When antlers fall off, they leave wounds that heal quickly, without forming a scar. Researchers have found that velvet antler contains substances that encourage healing, and could be of use to humans. Of particular interest are 3 hormones known to promote growth of skin tissue: insulin-like growth factor (IGF-1), epidermal growth factor (EGF) and transforming growth factor-β1 (TGF-β1). In a recent study, an ointment made from velvet antler, containing these compounds, enhanced healing when applied to the skin of rats. IGF-1 was a hot topic in the media in the winter of 2013 when a football player, Ray Lewis, was accused of using a banned spray containing IGF-1. 

"This mountain bike loop that I do almost everyday usually takes 48-50 minutes. After a few weeks of Antler Farms®, I saw that number continually go down. I am at basically an average of 4 minutes shaven off every time that I do that loop. Faster recovery also. I have more energy later on in the afternoon. Just all around really good results. Good stuff. Highly recommend it."*
Companies attributing health claims from using dietary supplements of velvet antler have received warning letters from the US Food and Drug Administration (FDA) concerning the sale of encapsulated powders connected to their marketing claims.[12] The claims were in violation of the United States Food, Drug and Cosmetic Act [21 USC/321 (g)(1)][36] because they "establish the product as a drug intended for use in the cure, mitigation, treatment, or prevention of disease" when velvet antler has no such scientific evaluation. Additionally stated by the FDA, velvet antler was "not generally recognized as safe and effective for the referenced conditions" and therefore must be treated as a "new drug" under Section 21(p) of the Act. New drugs may not be legally marketed in the United States without prior approval of the FDA.[12][14][15][16][17] As of 2018, it is legal to sell velvet antler powder, extract or spray in the U.S. as a dietary supplement as long as no disease treatment claims are made and the label bears the FDA disclaimer: "This product has not been evaluated by the FDA. It is not intended to diagnose, treat, cure or prevent any disease."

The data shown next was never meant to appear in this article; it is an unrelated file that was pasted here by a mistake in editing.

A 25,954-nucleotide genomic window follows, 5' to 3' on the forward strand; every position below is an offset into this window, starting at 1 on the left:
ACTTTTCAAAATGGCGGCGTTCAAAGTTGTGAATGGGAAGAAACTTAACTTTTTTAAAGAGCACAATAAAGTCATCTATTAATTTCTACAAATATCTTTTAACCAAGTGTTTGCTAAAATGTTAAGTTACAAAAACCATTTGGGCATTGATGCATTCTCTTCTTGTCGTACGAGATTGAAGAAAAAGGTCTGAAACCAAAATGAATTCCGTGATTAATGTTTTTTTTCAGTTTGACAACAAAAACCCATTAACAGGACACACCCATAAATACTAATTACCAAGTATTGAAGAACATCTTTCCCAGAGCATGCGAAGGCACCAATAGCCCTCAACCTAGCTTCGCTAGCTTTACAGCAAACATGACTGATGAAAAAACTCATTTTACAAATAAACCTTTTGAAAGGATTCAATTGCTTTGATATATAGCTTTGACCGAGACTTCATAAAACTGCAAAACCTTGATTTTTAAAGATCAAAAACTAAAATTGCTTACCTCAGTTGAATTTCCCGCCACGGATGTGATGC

Even more intriguing is how the stags manage to regrow their antlers. Scientists have found stem cells at the bases of antlers’essentially ‘blank’ cells that can develop into many different types of cell, such as a skin cell or a cartilage cell. If they could find out what triggers the stem cells and controls their development into antlers, the knowledge could be applied to the regeneration of human limbs and organs. Scientists know that the shedding is initiated by a fall in the hormone testosterone, a change linked to an increase in day length, and they think oestrogen may be a key cellular regulator. However, much more research on a molecular level is required to unravel what is clearly an intricate process.

Data is limited. Two studies (n=40 and 168) investigating the efficacy of elk velvet antler supplementation on rheumatoid arthritis found no effect, while a study conducted in people with osteoarthritis (n=53) reported symptomatic relief among participants. The small sample sizes may result in the trials being underpowered to detect effects.25, 28, 29
*Result may vary. If you are pregnant, nursing, have a serious medical condition, or have a history of heart conditions we suggest consulting with a physician before using any supplement. The information contained in this website is provided for general informational purposes only. It is not intended to diagnose, treat, cure, or prevent any disease and should not be relied upon as a medical advice. Always consult your doctor before using any supplements.
The latest and greatest performance enhancer, if you've been living under a rock, is deer antler velvet. On the surface, it seems like it could make sense. The coating on the antlers of young male deer that contribute to the growth of that part of their body could help athletes. First, the NFL prohibited Oakland Raiders coach Hue Jackson from endorsing it. Now, according to SI.com, Major League Baseball is warning players about using it.
In a randomized, placebo controlled test in 2004, researchers at the University of Alberta, Canada, placed 18 males from the Edmonton Police Force into a 9 week strength training program. The results showed that deer antler velvet increased the strength and endurance of the subjects relative to the control group. The researchers found that use of deer antler velvet significantly increased blood plasma testosterone levels. 
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